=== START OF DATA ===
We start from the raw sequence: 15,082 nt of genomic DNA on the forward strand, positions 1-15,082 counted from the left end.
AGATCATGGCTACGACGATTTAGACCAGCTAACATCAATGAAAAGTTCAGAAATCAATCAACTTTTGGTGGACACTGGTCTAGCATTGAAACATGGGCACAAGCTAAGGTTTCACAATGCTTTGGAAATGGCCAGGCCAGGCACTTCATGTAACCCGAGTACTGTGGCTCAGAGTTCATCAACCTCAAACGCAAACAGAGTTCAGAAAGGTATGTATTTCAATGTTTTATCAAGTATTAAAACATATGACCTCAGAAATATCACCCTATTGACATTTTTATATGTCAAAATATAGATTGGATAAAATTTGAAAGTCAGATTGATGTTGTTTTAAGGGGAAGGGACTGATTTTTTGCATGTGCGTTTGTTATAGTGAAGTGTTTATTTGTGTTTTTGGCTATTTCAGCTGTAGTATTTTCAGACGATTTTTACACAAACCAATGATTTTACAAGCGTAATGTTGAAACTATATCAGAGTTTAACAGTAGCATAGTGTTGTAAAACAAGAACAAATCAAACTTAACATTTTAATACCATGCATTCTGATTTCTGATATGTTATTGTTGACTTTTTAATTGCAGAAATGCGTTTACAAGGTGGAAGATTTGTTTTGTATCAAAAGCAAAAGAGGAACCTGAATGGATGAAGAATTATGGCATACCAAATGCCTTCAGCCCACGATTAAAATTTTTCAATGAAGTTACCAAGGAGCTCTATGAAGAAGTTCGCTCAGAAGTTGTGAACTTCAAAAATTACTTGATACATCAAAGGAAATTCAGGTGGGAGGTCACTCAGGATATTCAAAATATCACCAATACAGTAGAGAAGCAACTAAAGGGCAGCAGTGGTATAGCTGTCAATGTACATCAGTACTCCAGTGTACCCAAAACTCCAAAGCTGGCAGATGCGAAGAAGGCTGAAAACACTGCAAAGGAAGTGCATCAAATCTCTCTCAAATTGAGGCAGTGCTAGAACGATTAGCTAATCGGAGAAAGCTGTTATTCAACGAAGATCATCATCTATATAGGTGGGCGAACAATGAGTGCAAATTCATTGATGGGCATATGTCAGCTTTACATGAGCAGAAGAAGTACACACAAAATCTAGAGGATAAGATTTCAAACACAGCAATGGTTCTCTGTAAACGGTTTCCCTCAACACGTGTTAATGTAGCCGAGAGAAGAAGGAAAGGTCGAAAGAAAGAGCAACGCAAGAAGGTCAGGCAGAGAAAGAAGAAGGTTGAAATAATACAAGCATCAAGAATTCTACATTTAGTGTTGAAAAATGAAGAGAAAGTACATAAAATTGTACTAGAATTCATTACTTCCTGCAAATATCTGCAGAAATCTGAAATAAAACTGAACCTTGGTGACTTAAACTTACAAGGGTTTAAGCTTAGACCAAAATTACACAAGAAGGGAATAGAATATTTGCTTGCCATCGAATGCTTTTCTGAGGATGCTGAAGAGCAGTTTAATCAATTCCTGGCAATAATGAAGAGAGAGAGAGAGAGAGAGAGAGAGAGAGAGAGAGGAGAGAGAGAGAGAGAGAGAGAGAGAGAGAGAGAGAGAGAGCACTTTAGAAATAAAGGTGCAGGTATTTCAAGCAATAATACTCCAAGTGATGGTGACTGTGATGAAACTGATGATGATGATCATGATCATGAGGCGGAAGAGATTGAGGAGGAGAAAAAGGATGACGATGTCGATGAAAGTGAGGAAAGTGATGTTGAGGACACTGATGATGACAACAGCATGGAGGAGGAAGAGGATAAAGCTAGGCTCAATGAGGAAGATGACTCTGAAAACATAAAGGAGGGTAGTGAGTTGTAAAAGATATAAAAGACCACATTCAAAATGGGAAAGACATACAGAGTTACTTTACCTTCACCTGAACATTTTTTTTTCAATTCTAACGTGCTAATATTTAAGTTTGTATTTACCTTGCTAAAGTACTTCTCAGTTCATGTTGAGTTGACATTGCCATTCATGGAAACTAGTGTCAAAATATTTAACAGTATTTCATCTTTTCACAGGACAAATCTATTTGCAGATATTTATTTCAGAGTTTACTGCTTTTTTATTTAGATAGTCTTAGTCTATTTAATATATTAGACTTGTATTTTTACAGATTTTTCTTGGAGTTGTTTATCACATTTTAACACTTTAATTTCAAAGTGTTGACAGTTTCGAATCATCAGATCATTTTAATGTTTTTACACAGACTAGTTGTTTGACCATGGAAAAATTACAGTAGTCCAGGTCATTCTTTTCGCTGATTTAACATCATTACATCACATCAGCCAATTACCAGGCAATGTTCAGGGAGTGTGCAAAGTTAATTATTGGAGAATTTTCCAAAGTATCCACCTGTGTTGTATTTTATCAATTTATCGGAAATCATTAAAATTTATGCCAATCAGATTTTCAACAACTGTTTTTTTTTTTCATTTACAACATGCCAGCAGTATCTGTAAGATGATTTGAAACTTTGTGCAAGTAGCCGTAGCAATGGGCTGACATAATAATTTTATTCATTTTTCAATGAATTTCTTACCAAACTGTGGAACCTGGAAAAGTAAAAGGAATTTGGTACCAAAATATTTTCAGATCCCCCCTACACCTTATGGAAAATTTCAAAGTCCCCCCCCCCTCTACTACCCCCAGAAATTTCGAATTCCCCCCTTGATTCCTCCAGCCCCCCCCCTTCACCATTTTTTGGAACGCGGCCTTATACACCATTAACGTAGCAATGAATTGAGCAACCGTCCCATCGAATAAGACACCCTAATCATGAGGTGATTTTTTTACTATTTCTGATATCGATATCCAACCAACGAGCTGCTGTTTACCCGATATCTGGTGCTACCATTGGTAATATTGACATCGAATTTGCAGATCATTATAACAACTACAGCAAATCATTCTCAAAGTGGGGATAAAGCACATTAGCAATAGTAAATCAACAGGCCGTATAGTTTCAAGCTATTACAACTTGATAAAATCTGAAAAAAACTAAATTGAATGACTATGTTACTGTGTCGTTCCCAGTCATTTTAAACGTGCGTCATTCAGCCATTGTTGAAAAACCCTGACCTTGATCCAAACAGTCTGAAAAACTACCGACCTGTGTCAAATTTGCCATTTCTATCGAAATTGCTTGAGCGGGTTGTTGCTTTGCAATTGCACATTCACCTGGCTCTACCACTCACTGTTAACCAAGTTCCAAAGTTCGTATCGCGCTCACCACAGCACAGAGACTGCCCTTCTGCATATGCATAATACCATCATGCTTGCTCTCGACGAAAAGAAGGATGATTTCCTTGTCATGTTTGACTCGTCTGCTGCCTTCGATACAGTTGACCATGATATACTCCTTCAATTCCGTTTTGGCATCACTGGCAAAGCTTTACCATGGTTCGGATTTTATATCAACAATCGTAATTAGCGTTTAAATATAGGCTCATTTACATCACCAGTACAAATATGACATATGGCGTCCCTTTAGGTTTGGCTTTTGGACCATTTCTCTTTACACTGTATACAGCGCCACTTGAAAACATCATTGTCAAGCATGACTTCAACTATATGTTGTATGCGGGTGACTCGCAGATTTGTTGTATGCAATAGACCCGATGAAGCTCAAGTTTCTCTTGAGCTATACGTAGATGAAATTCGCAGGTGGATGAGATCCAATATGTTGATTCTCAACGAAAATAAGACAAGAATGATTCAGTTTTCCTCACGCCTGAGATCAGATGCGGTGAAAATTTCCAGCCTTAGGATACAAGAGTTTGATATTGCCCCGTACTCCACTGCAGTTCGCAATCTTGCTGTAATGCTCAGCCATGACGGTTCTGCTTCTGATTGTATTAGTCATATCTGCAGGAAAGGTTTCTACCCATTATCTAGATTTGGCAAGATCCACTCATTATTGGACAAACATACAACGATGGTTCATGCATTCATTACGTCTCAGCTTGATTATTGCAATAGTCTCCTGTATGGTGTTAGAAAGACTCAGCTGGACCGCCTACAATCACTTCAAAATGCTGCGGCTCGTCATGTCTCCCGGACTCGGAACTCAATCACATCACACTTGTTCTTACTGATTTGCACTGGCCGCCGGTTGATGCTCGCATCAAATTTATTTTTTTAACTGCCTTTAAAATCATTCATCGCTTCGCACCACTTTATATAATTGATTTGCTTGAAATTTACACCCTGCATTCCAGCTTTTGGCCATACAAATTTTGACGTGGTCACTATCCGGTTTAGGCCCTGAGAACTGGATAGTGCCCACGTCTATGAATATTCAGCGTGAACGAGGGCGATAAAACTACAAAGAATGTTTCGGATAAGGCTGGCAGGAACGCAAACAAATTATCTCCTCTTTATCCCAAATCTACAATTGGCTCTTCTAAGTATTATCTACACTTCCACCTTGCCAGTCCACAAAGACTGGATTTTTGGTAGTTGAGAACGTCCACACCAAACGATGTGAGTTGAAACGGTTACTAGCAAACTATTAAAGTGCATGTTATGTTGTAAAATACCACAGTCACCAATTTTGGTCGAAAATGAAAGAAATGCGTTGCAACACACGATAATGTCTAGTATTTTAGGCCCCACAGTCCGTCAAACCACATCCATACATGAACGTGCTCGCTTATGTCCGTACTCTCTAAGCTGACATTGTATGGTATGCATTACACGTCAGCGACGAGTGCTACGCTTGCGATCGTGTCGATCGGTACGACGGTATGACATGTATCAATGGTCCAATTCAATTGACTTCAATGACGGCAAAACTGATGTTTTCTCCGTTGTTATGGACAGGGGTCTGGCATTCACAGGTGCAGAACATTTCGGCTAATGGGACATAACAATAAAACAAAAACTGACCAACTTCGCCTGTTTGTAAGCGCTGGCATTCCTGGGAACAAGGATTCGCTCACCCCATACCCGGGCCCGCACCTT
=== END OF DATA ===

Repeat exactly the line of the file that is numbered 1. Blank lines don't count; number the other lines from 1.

We start from the raw sequence: 15,082 nt of genomic DNA on the forward strand, positions 1-15,082 counted from the left end.